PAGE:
Shall We Begin?
Last month, as a guest on the podcast Death, Sex, and Money, I was asked interesting questions that people don’t usually ask me—not about sex and romance, but about the importance of friendship.
I spoke about my models of friendship: how my parents emphasized hospitality and how friendship was a necessity because our extended family had all been killed during WWII. How my move to New York City in my twenties reinforced the importance of community. As a young, undocumented immigrant, I was grateful to be able to cultivate friendships with older people who became like surrogate parents. As I grew, so did my circle.
Recently, I was invited to speak at the Vivid Ideas festival in Australia to talk about relationships in the digital age, the great paradox of which is that technology makes it both easier to connect with people all over the world and to disconnect from the people right in front of us.
Australia. The first time I heard that word I was six. My father took me to the harbor in Antwerp to pick up a friend arriving by ship from Australia. He had been at sea for three weeks. He may as well have come from another planet. It was the first time I saw how friendships can be picked up later in life in a completely different context than how they began. And Australia has continued to pop up in my life that way. When I was thirty, my family and I visited the places where my parents were from in Poland. There, I met Helen Gory, also a daughter of holocaust survivors living in, of all places, Australia. She and her father were on a similar trip. We bonded over tragedy—and then over vodka. Children of families who have experienced dislocation, psychosocial trauma, and the tribulation of migration have a way of skipping small talk. It doesn’t matter if you grew up in Belgium or Melbourne, you have the same stories in your veins, the same osmosis of the lived-in experiences of your parents.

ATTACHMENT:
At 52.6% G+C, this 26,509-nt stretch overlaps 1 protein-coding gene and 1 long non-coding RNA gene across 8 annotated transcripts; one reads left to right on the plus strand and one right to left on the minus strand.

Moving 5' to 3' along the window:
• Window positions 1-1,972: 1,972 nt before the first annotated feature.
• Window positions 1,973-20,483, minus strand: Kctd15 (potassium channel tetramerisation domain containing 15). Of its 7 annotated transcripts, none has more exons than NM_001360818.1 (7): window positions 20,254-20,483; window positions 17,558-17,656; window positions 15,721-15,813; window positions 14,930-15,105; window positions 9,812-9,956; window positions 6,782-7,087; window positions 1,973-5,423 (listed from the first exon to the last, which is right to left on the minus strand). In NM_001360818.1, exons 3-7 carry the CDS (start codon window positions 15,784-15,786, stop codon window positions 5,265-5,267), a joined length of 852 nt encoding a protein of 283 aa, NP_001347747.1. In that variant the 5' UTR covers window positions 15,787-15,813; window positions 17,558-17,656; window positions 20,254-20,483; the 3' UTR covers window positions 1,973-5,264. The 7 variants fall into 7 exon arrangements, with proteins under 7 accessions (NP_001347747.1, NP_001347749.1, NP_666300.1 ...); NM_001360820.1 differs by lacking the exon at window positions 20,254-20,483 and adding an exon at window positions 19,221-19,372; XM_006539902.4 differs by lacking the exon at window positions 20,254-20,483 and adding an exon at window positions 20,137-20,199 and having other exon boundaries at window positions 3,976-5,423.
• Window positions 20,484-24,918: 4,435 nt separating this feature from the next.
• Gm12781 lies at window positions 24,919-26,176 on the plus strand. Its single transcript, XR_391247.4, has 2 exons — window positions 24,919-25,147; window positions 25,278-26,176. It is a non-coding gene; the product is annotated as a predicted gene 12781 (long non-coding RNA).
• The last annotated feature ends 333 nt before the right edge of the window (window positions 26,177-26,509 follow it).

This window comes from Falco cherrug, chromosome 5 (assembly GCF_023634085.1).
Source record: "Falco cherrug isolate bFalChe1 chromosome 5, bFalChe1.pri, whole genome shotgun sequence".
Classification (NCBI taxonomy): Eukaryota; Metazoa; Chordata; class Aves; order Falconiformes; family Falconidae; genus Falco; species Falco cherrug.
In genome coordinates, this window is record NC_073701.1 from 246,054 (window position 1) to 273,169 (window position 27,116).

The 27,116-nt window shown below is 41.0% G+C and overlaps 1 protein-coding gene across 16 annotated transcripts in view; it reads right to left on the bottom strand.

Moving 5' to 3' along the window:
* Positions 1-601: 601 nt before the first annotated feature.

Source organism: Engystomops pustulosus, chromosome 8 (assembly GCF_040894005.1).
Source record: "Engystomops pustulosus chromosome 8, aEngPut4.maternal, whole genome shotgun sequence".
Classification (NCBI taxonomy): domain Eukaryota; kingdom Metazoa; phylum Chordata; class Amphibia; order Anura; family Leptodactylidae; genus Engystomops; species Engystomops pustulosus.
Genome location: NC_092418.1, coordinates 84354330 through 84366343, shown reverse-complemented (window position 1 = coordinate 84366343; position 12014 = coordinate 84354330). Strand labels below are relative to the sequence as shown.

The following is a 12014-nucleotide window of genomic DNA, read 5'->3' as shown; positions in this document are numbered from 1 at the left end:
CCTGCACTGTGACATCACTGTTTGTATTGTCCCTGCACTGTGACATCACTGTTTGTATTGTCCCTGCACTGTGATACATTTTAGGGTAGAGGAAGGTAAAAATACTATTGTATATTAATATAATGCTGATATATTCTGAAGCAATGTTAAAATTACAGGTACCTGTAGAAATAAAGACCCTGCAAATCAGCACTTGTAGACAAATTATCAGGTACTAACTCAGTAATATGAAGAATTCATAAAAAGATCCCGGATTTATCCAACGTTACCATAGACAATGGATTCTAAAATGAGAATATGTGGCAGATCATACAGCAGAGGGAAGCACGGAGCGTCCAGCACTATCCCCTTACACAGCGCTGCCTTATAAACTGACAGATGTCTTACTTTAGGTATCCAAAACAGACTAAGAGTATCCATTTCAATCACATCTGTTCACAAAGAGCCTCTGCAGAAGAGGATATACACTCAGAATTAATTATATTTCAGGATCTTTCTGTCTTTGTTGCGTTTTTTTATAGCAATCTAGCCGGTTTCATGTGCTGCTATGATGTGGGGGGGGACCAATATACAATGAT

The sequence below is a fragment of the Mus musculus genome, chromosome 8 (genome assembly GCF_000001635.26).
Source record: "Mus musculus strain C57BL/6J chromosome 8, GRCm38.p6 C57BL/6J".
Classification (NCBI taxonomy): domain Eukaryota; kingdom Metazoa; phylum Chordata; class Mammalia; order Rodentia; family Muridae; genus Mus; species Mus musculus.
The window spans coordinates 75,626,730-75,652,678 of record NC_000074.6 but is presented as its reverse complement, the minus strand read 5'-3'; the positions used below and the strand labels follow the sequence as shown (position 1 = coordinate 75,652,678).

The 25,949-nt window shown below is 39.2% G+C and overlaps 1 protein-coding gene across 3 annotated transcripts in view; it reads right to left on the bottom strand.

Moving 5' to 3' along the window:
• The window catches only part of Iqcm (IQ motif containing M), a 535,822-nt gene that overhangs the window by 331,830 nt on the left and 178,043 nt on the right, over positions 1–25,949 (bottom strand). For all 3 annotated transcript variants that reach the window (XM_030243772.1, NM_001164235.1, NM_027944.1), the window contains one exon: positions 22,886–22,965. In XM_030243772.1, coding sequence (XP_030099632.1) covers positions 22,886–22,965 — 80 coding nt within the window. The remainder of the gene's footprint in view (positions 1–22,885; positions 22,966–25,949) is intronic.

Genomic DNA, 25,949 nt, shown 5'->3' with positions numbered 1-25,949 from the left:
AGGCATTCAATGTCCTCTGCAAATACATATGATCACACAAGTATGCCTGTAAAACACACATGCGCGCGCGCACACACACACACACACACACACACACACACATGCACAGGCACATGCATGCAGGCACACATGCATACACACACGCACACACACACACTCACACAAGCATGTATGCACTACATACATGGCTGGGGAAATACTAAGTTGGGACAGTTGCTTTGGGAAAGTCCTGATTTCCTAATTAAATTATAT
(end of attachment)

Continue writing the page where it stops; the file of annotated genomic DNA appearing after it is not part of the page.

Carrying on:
Finally, last month, it was my turn to go to Australia. When I told Helen I would be coming, she said “you’re staying with me and I’m picking you up at the airport,” and so it was.
Hospitality has remained essential to my family’s lifestyle. Friends and their children often stay with us and we stay with them. I can now help young friends the way I was once cared for, and that intravenous of youth teaches me about where the world is going. Great friendships have enabled me to be the recipient of that transmission of experience, just as they have encouraged me to be the conferrer of such benefits.
Last year, my husband, Jack Saul, organized a 60th birthday gathering. As Priya Parker explained to us then: when people gather, they are there for you, but they are also there for themselves. For when we know that we matter to others, it gives us a significance. Many of you have heard me explain how, today, we turn to one person, our partner, to provide what an entire village once did: a sense of grounding, meaning, and continuity. Today, I am meditating on the importance of the village: how I have built my village and how you can build and maintain yours. Remember: it is the quality of our relationships that determines the quality of our lives.
Let’s Turn the Lens on You